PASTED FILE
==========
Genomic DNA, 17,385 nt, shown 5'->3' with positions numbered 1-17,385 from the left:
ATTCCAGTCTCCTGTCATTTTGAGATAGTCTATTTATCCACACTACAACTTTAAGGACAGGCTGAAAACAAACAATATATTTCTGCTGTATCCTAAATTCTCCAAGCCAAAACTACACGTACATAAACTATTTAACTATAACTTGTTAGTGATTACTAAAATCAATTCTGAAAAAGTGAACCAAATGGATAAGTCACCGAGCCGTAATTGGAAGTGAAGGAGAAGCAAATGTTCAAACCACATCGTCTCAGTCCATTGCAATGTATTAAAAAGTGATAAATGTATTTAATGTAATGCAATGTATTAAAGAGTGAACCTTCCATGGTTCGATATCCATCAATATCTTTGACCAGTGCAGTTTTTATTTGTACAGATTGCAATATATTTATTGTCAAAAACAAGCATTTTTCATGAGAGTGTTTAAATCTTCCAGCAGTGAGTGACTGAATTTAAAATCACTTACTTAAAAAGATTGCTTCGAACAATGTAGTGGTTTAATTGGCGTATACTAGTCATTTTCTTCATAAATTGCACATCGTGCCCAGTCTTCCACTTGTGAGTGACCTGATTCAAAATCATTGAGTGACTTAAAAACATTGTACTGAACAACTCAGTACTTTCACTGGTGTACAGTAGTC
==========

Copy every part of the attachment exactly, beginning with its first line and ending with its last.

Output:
Genomic DNA, 17,385 nt, shown 5'->3' with positions numbered 1-17,385 from the left:
ATTCCAGTCTCCTGTCATTTTGAGATAGTCTATTTATCCACACTACAACTTTAAGGACAGGCTGAAAACAAACAATATATTTCTGCTGTATCCTAAATTCTCCAAGCCAAAACTACACGTACATAAACTATTTAACTATAACTTGTTAGTGATTACTAAAATCAATTCTGAAAAAGTGAACCAAATGGATAAGTCACCGAGCCGTAATTGGAAGTGAAGGAGAAGCAAATGTTCAAACCACATCGTCTCAGTCCATTGCAATGTATTAAAAAGTGATAAATGTATTTAATGTAATGCAATGTATTAAAGAGTGAACCTTCCATGGTTCGATATCCATCAATATCTTTGACCAGTGCAGTTTTTATTTGTACAGATTGCAATATATTTATTGTCAAAAACAAGCATTTTTCATGAGAGTGTTTAAATCTTCCAGCAGTGAGTGACTGAATTTAAAATCACTTACTTAAAAAGATTGCTTCGAACAATGTAGTGGTTTAATTGGCGTATACTAGTCATTTTCTTCATAAATTGCACATCGTGCCCAGTCTTCCACTTGTGAGTGACCTGATTCAAAATCATTGAGTGACTTAAAAACATTGTACTGAACAACTCAGTACTTTCACTGGTGTACAGTAGTC